You know that the road through life is a dangerous one even as is the passing through a new year. Besides, you have no notion how many dangers are menacing your way, and if you are minded to go that way alone, your passage won’t be attended with blessing. Simply because you are a Christian and a child of God, the devil is your hardened enemy. This is all the more reason for you to ask Jesus to stay at your side, in your heart. Then, no matter what happens, it will all work out for your good. That hand that was nailed to the cross for you will turn even woes and adversities into blessings. Even if it were your lot to walk through the dark valley of the shadow of death this year, you need fear no evil for your Good Shepherd is with you. If times of weeping and sighing come, he will comfort you with His Word, help you bear your cross, lightening the load, and gladly remove it as soon as it is beneficial for you.
And finally, Christian, there is the possibility that you may die in this year. And after death there’s the Judgment. And what will be your fate if your Savior and Advocate is not at your side then?—Oh, with all your might pray fervently and often, "Dear Jesus, stay with me!” Then neither death nor Judgment can harm any, and your dear Lord will see to it that you safely enter the Father’s home above.
“Stay with me, Lord Jesus!”—May this plea ever be on your lips and in your heart; then you will surely have a good new year.
O Lord Christ, our Savior dear,
Be Thou ever near us.
Grant us now a glad new year,
Amen, Jesus, hear us! (TLH 97:4)
From: Manna, by Carl Manthey Zorn.
OUR GUEST COLUMNIST THIS MONTH IS PATRIARCH KIRILL OF THE RUSSIAN ORTHODOX CHURCH. NOT ONLY DOES HE SEND CHRISTMAS GREETINGS BUT HE ANSWERS THE QUESTION: WILL 2016 BE A YEAR OF PERSECUTION OF CHRISTIANS…OR A YEAR OF CONTINUED PERSECUTION IN OUR COUNTRY?
Patriarch Kirill, leader of Russia’s Orthodox Church “…is also critical of western nations which he says are “spiritually disarming” their people. He said, ‘The general direction of the [Western political] elite bears, without doubt, an anti-Christian and anti-religious character.’ In other words, the Patriarch says, the west is persecuting Christians. On state run television the theologian confessed, ‘We have been through an epoch of atheism, and we know what it is to live without God. We want to shout to the whole world, “Stop!”’”
[From: Rev. Dr. Kenneth Klaus, “The Deadly Sting of Persecution,” The Lutheran Layman November –December 2015, pg. 6]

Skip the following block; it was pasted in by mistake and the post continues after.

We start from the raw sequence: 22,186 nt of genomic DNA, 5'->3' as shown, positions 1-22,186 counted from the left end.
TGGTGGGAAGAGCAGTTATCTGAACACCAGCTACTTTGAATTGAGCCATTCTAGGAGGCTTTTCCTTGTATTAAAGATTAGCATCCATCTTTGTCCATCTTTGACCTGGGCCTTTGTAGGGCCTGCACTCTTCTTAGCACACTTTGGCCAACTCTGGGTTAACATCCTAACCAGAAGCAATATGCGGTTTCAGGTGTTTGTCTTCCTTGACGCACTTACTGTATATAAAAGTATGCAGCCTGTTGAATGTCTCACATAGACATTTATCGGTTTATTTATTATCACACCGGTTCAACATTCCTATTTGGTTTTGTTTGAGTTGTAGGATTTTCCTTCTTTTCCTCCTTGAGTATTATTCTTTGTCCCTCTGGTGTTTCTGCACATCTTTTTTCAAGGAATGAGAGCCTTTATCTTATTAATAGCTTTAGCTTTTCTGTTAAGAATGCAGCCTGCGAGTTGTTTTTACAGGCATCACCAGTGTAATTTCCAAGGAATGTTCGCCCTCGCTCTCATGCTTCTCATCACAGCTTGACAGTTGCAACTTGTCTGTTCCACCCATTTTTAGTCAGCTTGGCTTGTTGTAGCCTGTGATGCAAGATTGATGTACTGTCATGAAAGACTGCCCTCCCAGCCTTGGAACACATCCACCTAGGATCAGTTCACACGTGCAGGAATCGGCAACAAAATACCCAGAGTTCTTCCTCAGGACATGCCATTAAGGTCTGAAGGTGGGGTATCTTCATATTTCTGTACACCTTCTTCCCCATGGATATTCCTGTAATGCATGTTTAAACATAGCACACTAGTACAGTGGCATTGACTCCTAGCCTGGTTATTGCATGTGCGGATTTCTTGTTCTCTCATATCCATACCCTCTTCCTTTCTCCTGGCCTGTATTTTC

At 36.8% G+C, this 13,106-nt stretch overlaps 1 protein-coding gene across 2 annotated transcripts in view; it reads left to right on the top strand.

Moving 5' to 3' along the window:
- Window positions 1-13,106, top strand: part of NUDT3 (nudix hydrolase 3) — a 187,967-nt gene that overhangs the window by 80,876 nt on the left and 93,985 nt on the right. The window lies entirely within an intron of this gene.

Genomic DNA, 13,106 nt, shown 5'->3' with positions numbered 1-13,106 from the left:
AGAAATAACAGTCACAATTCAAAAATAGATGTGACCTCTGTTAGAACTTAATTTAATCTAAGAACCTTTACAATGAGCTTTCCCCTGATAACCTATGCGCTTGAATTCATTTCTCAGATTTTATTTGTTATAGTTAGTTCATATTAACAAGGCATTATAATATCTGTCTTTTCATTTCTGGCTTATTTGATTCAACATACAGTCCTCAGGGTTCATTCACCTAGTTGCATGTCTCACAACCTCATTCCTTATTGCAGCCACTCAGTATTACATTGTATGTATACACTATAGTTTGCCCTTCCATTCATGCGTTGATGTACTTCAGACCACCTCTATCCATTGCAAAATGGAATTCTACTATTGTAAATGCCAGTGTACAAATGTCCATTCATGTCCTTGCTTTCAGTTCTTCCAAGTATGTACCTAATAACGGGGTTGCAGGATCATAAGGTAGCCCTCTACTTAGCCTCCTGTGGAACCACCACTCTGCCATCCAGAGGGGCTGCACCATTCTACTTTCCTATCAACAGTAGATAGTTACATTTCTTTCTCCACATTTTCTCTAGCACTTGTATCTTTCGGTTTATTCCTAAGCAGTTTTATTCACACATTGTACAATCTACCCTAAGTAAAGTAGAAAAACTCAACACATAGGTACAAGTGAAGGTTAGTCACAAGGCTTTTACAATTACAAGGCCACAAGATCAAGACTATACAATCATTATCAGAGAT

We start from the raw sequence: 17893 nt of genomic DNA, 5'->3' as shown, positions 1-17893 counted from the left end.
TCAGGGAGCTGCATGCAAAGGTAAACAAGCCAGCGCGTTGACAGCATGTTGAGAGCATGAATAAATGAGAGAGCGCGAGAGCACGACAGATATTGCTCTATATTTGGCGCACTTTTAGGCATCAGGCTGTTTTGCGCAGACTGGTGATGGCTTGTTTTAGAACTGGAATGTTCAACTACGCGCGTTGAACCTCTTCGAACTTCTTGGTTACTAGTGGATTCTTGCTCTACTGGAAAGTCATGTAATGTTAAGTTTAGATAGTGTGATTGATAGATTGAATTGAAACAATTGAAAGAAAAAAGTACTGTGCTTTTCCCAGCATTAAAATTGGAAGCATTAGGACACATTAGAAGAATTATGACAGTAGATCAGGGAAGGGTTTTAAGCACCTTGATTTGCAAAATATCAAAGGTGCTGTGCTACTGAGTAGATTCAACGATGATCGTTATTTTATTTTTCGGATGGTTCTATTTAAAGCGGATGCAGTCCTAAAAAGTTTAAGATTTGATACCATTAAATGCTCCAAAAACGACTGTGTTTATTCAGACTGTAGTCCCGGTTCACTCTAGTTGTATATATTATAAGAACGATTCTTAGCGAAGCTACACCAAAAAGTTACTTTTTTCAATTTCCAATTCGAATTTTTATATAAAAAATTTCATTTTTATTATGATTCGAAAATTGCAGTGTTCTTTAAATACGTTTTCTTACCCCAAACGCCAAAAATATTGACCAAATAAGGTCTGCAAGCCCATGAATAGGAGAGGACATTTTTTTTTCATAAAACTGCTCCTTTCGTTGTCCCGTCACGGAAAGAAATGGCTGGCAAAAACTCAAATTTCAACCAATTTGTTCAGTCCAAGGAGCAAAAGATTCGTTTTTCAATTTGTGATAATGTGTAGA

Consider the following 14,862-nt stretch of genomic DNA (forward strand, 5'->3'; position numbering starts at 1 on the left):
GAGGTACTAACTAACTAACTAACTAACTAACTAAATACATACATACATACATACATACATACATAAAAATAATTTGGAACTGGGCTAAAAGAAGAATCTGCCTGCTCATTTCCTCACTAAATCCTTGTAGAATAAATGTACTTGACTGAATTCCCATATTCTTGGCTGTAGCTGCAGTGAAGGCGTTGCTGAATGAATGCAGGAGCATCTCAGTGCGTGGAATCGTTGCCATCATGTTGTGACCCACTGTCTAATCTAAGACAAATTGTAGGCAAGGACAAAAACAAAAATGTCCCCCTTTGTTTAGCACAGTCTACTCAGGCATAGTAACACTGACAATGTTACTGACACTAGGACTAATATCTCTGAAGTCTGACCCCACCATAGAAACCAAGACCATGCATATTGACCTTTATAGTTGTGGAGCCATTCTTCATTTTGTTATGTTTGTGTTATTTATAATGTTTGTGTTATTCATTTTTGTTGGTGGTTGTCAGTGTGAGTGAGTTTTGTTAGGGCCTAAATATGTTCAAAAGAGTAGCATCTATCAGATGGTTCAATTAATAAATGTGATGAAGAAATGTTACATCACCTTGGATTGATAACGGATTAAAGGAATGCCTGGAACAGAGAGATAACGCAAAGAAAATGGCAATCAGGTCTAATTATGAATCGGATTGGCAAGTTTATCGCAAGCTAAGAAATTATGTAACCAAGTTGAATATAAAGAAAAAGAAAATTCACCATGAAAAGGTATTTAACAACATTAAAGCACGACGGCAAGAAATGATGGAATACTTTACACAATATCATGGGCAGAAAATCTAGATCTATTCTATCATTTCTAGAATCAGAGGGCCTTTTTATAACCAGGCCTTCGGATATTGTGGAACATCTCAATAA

FROM OUR SYNOD: “In all things I have shown you that . . . we must help the weak and remember the words of the Lord Jesus, how he himself said, ‘It is more blessed to give than to receive’” (Acts 20:35). And indeed it is. Does this not strike a chord that resonates in us all? Which of us can’t recall the look of surprise and thanks for the Christmas gifts that we labored to give to those whom we love? And the joy written on their face when that gift is received with thanksgiving means more than all the gifts we have received. It is more blessed to give than to receive.
Our Lord knew this because He practiced it. He gave of Himself, sparing not even His life in death, in order to give us back to our Father in heaven. He knew that in giving, you get more because in giving joy is multiplied: the one who receives and the one who gives both rejoice in what is given and received. What is more the one who receives is thankful and only wants to give back to the one who gave so generously.
So also with our tithes and offerings in church. We want to give because we have received from God all that we are and all that we have. Our giving does not originate in what we must do to earn God’s favor. We have God’s favor because of the gift of His Son which we receive through Word and Sacrament. Thus, we are made free from the compulsion of giving. Now our tithes and offering are freely given in thanksgiving for what God has so generously given to us.
Why then does the church struggle to make budgets? Why does the church always seem stretched so thin? After all the Church is the place where God not only gives to us once, but continually again and again. And what gifts He gives! He gives us the forgiveness of sins, generously pouring out His grace and mercy because He loves us. So why does the church struggle?